Nonprofit Brand as Place
Quit reading this and take a minute to think of an actual place that means a great deal to you—where you are energized or nourished. Is there a park, a coffee shop, a certain neighborhood or street, a section along a river?
Hey, you’re still reading! Really, stop and think of that place.
How do you experience it? What makes it special?
When it comes to branding, it helps me to think of an organization as a place we all experience. When I visit your group’s place, will feel like I’m in a dark alley, not wanting to go further? Or on that pathetic street lined with fast-food restaurants, strip malls and power lines? Or hopefully, will I feel like I’m in a garden or at a coffee shop full of people talking and connecting with each other?
“Brand” used to mean logo, typeface, color, packaging, jingles and ads. Today it’s better thought of as the overall experience anyone—a supporter, customer, passerby—has when they brush against your organization.
Each year thousands, if not millions, will come into contact with your group. They may catch 60 seconds on the local news, see a magazine article or a friend’s Facebook like. They may glimpse it on a brochure or t-shirt, or talk with a staff person or volunteer. The cumulative effect of these visits forms the experience that person has of your organization. Whether they sought you out or stumbled upon you, they will judge you; if the experience is bad or mediocre, an opportunity is lost. But if it’s positive—moves the person toward confidence and loyalty—you may gain a lifetime friend.
What makes a difference does place make? Here’s an example condensed and paraphrased from Tony Hiss in The Experience of Place:
Drs. Abraham Maslow and Norbett Mintz conducted a study in the 1950s in which they asked volunteers to look at photos of people’s faces. They had rigged three rooms. An ugly room looked like a janitor and storage closet with a hanging light bulb, torn shades, battleship grey walls, boxes, trash cans, mops and dust. The beautiful room had large windows, indirect light, a Navajo rug, paintings, sculpture, beige walls, a bookcase, a soft armchair, and a mahogany desk. The average room gave the appearance of a clean, neat, office in no way outstanding.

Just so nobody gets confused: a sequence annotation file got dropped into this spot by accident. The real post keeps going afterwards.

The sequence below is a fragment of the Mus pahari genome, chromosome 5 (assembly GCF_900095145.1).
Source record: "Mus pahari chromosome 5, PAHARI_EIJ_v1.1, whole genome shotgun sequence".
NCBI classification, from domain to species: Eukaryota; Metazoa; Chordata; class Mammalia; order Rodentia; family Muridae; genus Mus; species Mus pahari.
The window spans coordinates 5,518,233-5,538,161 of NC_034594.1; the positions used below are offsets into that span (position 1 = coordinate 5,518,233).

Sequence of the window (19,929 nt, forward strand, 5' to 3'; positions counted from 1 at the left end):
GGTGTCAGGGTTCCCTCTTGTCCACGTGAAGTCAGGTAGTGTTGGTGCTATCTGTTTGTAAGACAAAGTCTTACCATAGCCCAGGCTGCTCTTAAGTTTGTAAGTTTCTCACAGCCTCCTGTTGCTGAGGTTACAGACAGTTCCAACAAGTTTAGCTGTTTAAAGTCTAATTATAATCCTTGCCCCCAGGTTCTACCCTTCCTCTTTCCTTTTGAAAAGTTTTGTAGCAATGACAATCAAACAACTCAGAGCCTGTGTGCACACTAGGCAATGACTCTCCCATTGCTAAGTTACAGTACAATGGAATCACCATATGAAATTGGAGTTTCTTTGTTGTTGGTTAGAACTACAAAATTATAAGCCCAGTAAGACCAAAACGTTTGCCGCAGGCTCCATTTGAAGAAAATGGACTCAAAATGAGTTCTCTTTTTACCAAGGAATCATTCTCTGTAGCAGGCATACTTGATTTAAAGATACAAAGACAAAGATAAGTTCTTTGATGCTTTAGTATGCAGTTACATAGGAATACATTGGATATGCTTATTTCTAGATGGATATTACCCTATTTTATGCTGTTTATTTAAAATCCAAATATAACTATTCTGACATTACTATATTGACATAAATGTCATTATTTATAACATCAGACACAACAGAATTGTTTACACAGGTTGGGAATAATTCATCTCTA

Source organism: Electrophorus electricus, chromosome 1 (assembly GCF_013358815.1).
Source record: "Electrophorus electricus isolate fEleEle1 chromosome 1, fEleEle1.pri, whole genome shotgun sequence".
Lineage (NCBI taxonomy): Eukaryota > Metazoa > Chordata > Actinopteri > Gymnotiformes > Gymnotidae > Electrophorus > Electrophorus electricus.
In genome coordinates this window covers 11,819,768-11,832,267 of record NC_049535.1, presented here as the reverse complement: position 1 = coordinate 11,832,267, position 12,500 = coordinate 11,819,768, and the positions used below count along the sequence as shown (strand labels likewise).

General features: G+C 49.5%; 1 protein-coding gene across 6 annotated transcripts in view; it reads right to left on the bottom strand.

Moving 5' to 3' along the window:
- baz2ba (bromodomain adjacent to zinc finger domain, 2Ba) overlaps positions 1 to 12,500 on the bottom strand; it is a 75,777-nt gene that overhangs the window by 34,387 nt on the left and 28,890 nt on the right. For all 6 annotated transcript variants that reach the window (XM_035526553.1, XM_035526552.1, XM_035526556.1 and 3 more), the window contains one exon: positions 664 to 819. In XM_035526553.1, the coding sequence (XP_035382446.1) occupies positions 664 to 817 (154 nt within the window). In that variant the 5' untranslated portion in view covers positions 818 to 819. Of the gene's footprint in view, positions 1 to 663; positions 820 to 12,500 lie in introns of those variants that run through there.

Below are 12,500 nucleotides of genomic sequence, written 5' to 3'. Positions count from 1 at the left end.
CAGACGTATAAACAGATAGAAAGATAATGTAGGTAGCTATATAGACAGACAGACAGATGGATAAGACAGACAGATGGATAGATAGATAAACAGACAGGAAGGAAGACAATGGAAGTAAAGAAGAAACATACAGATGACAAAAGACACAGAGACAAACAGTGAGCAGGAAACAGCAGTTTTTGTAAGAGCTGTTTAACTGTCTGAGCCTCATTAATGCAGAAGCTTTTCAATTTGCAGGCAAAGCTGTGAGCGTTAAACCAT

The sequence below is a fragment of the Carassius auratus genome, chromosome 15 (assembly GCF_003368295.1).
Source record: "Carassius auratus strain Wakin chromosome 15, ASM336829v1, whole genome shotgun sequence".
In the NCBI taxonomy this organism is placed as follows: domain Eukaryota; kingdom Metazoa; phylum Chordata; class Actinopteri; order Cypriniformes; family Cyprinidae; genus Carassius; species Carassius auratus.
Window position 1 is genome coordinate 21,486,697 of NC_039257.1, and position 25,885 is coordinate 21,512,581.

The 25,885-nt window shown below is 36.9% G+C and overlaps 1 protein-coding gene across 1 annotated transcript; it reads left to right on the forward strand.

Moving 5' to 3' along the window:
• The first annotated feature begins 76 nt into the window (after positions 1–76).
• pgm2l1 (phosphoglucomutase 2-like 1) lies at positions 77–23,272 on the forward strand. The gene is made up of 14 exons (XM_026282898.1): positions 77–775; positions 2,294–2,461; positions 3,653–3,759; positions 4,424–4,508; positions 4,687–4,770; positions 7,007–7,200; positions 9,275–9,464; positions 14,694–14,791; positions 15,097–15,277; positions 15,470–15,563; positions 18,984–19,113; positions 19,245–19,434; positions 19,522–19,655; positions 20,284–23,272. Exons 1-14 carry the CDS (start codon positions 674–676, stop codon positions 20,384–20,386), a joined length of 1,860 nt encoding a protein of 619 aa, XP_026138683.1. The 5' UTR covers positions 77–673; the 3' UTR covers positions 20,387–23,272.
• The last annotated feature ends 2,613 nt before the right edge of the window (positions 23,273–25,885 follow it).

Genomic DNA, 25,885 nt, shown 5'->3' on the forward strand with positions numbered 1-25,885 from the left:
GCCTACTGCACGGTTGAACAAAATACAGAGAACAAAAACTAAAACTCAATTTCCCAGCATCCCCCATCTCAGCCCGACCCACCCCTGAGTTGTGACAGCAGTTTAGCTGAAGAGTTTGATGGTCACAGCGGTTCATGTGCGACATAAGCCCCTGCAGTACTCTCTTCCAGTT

Volunteers were told that they were studying photos of people to see whether the faces displayed “energy” and “well-being” The results: people found energy and well-being in the faces when they looked at them in the beautiful room and found fatigue and sickness in the same faces when viewed in the ugly room. Reaction to the average room more closely resembled those of the ugly room than of the beautiful room.
Other studies have found that people feel better when working in natural light. It affects your productivity, your interactions with others. Our spaces can keep us from living our best. Or they may give us energy, feed our soul. Some people do their best when spaces are organized; others prefer a bit more creative chaos. In it’s wild array of variety, beauty in nature or our human-made spaces can inspire us and help our lives be more full.
What’s your nonprofit brand? When someone comes to your place, what do they experience? Magic? Do they want to linger? Does it inspire confidence? You want them to be like those in the beautiful room.
Doing so will help them feel uplifted, motivated and moving forward. And they’ll want to come back.
Photos: Garden gate, Eptalon; coffee shop, Jonathan Billinger. Creative Commons.